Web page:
So what did Hyundai decide to put under the hood when they decided to go turbo? They have a long running, and proven powertrain in the 2.0-turbo. This setup has been in the Genesis Coupe, Sonata, and even the new Santa Fe sports it, but instead of using this accessible engine, Hyundai decided to go with turbocharging the 1.6-liter engine. I’m sure that there were engineering decisions behind this, but it always seemed strange to me that they went in this direction.
It wasn’t that bad of a decision though as this engine pushes 201-horsepower and the whole car has a good power to weight ratio. That’s 63-horsepower more than the non-turbo car. You can definitely feel it, too. Slap this thing in first-gear, bury the accelerator pedal, and dump the clutch. You’ll find yourself screaming off the line with the front tires desperately trying to get some grip. A quick shift into second-gear can easily result in a chirping of the tires. This may not feel as quick as a new Focus ST, and it’s not, but the 201-hp you get from Hyundai feels much quicker than the 200-hp you get from a Scion FR-S. The power delivery is quick and it pulls you off the line with a sense of immediacy.
The downside side though is the steering. To be a more eco-friendly car, the Veloster has opted for an electronically controlled steering setup. This isn’t that bad in an eco-car or even a family sedan, but in a car trying to be a hot-hatch, like the Veloster Turbo, it just kills all the fun. Not only is it electric which kills feel, it’s also inconsistent. Speeding toward a corner, the steering can feel a little heavy and tight. As soon as you slow down to make the corner the steering becomes lighter and provides even less feel. You’re never able to tell how much lock you’ll need to execute a solid turn so you lose confidence in the cars sporty ability. This could be helped with more consistent and heavy steering. Even if it is still electronically controlled, consistency is everything. The funny thing is that in the new Santa Fe and in the Elantra you get a button that has this ability. Those vehicles are equipped with a sport button that firms up the steering and keeps it consistently firm. This should definitely be a feature offered in this car.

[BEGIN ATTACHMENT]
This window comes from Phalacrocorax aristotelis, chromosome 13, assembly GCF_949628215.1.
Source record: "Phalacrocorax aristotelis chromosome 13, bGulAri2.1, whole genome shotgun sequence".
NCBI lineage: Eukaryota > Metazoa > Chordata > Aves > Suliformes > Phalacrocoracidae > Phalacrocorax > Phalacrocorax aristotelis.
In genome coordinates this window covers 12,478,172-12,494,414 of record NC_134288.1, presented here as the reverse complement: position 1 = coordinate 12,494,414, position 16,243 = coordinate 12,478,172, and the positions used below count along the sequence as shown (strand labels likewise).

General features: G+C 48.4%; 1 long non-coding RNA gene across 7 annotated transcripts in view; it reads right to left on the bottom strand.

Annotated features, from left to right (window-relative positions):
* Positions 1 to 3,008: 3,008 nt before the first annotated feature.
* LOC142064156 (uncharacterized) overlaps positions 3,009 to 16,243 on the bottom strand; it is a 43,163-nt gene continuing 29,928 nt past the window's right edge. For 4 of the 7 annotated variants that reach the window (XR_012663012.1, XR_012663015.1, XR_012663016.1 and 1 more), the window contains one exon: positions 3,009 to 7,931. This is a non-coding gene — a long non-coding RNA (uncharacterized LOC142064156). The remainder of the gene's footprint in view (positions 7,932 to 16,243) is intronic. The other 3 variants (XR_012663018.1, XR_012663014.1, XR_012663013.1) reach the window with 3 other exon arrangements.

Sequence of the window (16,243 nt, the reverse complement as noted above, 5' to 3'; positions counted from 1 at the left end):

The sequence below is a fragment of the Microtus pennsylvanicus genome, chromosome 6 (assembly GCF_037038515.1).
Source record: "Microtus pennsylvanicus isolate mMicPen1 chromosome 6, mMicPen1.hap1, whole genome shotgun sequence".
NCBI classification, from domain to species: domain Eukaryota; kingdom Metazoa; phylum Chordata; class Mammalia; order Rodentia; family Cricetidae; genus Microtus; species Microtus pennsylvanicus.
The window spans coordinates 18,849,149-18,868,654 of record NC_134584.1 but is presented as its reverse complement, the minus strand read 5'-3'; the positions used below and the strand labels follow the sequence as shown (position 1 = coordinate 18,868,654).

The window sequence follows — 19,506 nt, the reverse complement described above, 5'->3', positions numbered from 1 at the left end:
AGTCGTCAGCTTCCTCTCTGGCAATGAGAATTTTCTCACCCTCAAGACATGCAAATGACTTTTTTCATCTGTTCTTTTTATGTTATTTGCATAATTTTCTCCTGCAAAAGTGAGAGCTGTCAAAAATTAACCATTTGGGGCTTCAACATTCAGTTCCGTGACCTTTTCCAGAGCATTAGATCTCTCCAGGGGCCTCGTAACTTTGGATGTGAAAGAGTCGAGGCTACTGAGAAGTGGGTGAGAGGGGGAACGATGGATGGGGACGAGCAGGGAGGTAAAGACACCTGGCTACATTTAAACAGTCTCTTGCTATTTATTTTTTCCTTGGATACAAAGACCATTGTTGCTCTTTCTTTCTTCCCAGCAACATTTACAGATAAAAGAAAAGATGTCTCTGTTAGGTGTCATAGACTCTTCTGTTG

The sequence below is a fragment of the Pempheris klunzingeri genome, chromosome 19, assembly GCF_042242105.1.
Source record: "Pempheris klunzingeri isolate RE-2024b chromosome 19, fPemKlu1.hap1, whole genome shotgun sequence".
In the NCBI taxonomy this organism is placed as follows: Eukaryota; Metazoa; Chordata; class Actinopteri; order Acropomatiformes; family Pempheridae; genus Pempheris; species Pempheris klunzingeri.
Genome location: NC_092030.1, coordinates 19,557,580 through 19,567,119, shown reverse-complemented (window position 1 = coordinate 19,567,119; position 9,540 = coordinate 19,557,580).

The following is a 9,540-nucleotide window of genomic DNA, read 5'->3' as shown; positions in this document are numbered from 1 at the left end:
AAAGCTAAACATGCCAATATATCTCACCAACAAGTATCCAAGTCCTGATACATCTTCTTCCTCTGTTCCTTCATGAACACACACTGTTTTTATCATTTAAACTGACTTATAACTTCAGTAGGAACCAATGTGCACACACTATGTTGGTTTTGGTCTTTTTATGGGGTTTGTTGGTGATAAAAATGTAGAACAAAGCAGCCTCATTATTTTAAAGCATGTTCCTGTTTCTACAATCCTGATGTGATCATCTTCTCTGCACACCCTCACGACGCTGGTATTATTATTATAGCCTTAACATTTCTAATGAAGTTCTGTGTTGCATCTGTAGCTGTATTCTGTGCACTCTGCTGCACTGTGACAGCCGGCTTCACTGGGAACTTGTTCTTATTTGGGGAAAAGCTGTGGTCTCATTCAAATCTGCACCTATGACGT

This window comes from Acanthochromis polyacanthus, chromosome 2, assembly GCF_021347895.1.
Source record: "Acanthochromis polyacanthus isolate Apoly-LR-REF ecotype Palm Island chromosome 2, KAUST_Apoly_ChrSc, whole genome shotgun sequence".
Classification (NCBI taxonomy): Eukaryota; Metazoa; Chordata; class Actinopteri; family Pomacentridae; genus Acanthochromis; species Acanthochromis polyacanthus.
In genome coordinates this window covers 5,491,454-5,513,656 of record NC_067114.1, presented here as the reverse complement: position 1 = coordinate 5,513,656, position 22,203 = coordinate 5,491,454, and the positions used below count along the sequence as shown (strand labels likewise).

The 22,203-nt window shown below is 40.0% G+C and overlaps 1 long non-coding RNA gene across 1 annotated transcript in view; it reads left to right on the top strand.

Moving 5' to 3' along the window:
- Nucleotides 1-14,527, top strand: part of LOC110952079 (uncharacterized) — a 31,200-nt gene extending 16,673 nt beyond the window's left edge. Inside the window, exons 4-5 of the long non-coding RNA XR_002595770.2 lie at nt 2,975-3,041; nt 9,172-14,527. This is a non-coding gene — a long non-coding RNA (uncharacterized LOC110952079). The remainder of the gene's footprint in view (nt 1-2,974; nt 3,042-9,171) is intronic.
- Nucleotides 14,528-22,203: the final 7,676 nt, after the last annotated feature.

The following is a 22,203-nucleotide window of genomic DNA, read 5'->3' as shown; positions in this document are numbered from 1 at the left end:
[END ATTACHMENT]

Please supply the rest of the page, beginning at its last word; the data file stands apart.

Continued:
Well if this car if focused more on fuel economy than it is a sporty ride, how are we doing? The EPA rates the Veloster Turbo M/T with 24 City/35 Hwy. During our full week driving the car down high-speed Texas highways and twisty back-country roads we were averaging 31.1-mpg. That’s really not bad at all considering how we were driving it. We did take some time to play with the eco-game and managed a high score of 36,938. Now I have no idea if that’s actually good or not but that was the highest I managed.
So is this a hot-hatch worthy of buying? Our tester’s MSRP topped out at $26,520 which included just under $3,600 in added features. Even then you’re paying about $5,000 over the base Veloster. So what’s out there that would potentially compete with this car? Well we mentioned the FR-S before when we were comparing power. The FR-S is kind of the go to car for any sports or enthusiast related driving right now. While it’s true that the power in the Veloster Turbo seems to have more push than that of the FR-S, the steering feel keeps it one of my favorite sports cars on sale today. If you’re looking for a little more everyday usability though, the Veloster is a good option. What about another car we mentioned already? The new Ford Focus ST. We’ve spent a full week in that car as well – look for that review coming soon – and it’s no joke! Not to mention that the car we tested was only about $1,000 more than the Veloster Turbo, I really don’t see passing up the much more powerful, more fun to drive Ford.